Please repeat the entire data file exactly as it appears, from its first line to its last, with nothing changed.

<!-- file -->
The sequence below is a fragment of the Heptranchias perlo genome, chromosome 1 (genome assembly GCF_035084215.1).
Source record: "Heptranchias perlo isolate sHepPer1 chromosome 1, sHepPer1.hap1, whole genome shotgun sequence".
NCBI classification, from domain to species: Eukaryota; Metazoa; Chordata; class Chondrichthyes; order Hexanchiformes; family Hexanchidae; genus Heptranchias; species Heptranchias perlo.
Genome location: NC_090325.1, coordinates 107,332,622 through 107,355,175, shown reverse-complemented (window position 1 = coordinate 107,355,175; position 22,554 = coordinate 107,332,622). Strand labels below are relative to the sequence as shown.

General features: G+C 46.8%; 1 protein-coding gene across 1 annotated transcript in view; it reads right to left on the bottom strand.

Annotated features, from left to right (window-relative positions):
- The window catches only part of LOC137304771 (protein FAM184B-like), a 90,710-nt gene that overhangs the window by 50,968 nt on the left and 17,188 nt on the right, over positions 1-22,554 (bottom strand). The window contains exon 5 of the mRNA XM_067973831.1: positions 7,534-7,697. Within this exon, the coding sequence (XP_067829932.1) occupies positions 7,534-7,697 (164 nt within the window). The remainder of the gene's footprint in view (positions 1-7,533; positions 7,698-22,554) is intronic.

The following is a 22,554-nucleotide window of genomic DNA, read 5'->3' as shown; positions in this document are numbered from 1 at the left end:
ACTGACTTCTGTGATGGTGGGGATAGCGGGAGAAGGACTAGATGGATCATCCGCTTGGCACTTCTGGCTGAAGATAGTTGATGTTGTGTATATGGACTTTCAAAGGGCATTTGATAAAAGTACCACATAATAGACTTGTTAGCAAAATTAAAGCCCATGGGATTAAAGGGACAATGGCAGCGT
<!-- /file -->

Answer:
The sequence below is a fragment of the Heptranchias perlo genome, chromosome 1 (genome assembly GCF_035084215.1).
Source record: "Heptranchias perlo isolate sHepPer1 chromosome 1, sHepPer1.hap1, whole genome shotgun sequence".
NCBI classification, from domain to species: Eukaryota; Metazoa; Chordata; class Chondrichthyes; order Hexanchiformes; family Hexanchidae; genus Heptranchias; species Heptranchias perlo.
Genome location: NC_090325.1, coordinates 107,332,622 through 107,355,175, shown reverse-complemented (window position 1 = coordinate 107,355,175; position 22,554 = coordinate 107,332,622). Strand labels below are relative to the sequence as shown.

General features: G+C 46.8%; 1 protein-coding gene across 1 annotated transcript in view; it reads right to left on the bottom strand.

Annotated features, from left to right (window-relative positions):
- The window catches only part of LOC137304771 (protein FAM184B-like), a 90,710-nt gene that overhangs the window by 50,968 nt on the left and 17,188 nt on the right, over positions 1-22,554 (bottom strand). The window contains exon 5 of the mRNA XM_067973831.1: positions 7,534-7,697. Within this exon, the coding sequence (XP_067829932.1) occupies positions 7,534-7,697 (164 nt within the window). The remainder of the gene's footprint in view (positions 1-7,533; positions 7,698-22,554) is intronic.

The following is a 22,554-nucleotide window of genomic DNA, read 5'->3' as shown; positions in this document are numbered from 1 at the left end:
ACTGACTTCTGTGATGGTGGGGATAGCGGGAGAAGGACTAGATGGATCATCCGCTTGGCACTTCTGGCTGAAGATAGTTGATGTTGTGTATATGGACTTTCAAAGGGCATTTGATAAAAGTACCACATAATAGACTTGTTAGCAAAATTAAAGCCCATGGGATTAAAGGGACAATGGCAGCGT